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Otaki Gorge Road Closed, Also for Foot Access

Just quickly, for now at least, it looks as if Otaki Gorge Road has been closed. Not just for vehicles due to the usual slip, but also to foot access. At this time, it also appears to be indefinite.

Alternatively, here’s the announcement from the Kapiti Coast District Council. The latest status of the road can be checked here.

The reason? New cracks found above when clearing the road from an earlier slip. It won’t be until next year before more detailed survey work can be carried out to determine the scale of the problem.

This sounds potentially serious and hopefully it doesn’t result in long term blocking of access to Otaki Forks from outside the Tararuas. That entrance is, by a substantial margin, the most major entrance and exit point on the western side of the range.

[Edit 23-Dec-2015, 5.50pm: Further information from Radio New Zealand Checkpoint.]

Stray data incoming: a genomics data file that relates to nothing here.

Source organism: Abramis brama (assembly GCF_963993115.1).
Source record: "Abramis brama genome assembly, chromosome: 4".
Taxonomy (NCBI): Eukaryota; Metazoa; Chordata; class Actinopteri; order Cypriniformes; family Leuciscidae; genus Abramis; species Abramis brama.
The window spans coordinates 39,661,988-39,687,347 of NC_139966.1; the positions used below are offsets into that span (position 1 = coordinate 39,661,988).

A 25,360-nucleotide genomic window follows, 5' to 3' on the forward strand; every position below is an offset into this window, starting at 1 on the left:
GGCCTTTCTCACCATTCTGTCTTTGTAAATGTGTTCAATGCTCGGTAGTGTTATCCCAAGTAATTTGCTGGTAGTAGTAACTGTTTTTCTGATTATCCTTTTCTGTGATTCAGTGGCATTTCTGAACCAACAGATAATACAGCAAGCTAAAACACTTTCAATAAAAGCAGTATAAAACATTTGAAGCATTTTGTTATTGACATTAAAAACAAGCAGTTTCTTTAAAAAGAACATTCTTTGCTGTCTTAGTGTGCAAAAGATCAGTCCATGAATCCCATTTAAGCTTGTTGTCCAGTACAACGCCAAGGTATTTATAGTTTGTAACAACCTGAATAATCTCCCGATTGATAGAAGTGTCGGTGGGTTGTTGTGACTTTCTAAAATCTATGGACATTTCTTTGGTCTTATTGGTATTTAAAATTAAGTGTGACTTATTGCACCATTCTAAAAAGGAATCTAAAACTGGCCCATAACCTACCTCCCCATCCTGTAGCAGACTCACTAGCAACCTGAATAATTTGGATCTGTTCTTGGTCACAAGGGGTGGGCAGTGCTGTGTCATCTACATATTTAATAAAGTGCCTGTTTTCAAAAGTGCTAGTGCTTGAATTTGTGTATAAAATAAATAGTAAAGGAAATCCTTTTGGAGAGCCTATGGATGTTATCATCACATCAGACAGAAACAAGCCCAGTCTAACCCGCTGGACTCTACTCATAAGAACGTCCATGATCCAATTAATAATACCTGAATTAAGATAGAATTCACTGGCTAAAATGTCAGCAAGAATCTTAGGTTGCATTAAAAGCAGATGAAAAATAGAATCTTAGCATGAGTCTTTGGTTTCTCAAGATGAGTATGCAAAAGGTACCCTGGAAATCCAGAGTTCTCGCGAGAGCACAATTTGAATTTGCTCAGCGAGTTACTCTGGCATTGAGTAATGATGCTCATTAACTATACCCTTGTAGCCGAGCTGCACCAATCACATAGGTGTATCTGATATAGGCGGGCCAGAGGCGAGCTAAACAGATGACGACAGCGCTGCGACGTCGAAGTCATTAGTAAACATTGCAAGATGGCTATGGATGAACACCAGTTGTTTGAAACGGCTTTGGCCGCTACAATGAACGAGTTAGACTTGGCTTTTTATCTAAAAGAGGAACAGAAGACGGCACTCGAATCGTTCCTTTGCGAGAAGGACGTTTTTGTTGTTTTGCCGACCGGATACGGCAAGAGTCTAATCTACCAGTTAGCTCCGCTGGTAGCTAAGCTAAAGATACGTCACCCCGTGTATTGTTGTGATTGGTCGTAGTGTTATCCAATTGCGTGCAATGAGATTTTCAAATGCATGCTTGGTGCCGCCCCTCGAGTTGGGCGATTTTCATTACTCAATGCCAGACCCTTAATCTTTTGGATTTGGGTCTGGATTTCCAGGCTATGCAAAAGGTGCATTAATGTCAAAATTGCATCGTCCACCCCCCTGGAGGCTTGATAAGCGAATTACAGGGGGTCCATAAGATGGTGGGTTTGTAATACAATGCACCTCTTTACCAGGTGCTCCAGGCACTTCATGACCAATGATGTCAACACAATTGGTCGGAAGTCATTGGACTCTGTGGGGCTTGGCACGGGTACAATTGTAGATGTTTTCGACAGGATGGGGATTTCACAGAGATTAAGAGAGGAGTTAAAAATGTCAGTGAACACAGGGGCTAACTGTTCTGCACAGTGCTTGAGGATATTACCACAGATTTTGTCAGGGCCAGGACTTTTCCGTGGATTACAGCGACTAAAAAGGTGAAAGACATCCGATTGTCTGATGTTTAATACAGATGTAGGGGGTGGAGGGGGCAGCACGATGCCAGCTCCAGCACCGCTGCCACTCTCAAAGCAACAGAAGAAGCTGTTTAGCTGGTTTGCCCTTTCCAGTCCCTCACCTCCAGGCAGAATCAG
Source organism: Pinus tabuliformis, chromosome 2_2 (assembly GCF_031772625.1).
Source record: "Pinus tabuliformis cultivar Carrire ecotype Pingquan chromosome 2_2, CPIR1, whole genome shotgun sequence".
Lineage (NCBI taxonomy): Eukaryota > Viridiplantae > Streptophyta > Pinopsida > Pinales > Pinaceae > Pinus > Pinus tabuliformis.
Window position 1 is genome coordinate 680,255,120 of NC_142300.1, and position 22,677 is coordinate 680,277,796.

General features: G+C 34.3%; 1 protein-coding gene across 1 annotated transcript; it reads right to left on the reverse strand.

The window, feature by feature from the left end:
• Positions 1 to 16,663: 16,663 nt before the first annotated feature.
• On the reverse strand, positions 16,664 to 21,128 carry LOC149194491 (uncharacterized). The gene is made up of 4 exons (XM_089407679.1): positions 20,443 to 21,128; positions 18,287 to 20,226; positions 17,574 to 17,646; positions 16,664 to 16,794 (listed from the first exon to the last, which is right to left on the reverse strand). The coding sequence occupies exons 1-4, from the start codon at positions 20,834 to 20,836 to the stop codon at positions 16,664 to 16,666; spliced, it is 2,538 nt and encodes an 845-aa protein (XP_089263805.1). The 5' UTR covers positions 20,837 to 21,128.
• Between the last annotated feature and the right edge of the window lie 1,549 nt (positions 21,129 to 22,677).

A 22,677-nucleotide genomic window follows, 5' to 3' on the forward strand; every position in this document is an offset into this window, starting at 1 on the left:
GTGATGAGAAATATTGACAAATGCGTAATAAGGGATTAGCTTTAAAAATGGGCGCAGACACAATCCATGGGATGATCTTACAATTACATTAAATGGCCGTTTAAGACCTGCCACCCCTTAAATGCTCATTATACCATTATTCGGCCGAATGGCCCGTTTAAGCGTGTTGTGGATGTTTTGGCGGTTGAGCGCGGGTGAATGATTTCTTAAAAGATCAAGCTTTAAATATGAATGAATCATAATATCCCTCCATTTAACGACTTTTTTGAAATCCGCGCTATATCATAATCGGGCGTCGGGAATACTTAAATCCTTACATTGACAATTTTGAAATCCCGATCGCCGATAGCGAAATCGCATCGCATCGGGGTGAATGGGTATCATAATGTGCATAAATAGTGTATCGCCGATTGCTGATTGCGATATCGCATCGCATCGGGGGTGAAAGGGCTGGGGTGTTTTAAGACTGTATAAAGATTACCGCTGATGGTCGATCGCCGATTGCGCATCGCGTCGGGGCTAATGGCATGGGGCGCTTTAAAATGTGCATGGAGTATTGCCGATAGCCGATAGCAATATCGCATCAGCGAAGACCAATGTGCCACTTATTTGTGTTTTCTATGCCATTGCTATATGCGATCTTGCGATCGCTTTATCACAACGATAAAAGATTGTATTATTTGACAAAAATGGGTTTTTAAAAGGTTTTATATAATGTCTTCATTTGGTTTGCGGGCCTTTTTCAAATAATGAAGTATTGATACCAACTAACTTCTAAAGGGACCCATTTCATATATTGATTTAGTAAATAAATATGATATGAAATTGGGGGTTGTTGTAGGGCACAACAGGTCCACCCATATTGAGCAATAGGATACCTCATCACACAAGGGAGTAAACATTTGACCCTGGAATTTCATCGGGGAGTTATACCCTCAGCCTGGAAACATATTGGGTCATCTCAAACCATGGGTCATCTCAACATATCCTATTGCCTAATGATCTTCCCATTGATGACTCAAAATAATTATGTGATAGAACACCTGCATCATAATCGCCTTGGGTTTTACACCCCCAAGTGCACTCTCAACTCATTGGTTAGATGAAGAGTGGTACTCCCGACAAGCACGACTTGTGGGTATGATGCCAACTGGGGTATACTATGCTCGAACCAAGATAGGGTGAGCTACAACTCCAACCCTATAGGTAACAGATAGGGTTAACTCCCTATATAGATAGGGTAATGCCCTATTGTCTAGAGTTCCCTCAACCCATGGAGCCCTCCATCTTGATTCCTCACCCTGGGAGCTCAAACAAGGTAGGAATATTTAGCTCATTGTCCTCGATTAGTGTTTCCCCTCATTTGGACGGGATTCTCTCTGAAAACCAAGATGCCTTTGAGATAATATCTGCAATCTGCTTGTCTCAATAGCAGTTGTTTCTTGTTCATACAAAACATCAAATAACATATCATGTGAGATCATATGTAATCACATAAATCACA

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Mountain Biking Between Holdsworth Road and Atiwhakatu Hut

The Tararuas hit the news a few days ago, not for the most flattering reasons.

The Tararua, Rimutaka and Aorangi Huts Committee, which forms the representation of local tramping and recreation clubs in DOC’s consideration of local park management issues, has expressed concern that DOC issued a permit for a “one-off” mountain bike ride event between Holdsworth Road and Atiwhakatu Hut.

The event is the Huri Huri 2016 Wairarapa Bike Festival, with this particular ride to take place on Thursday 21st January. Here’s the promotional Youtube video (also embedded in that page), which I’ll presume they also had DOC’s permission to produce because it clearly shows mountain bikes being ridden in that region. The event is being billed as a “one off”, but it seems reasonable to expect that if DOC’s seen fit to permit the activity once, it could easily do so again whether for this festival or not.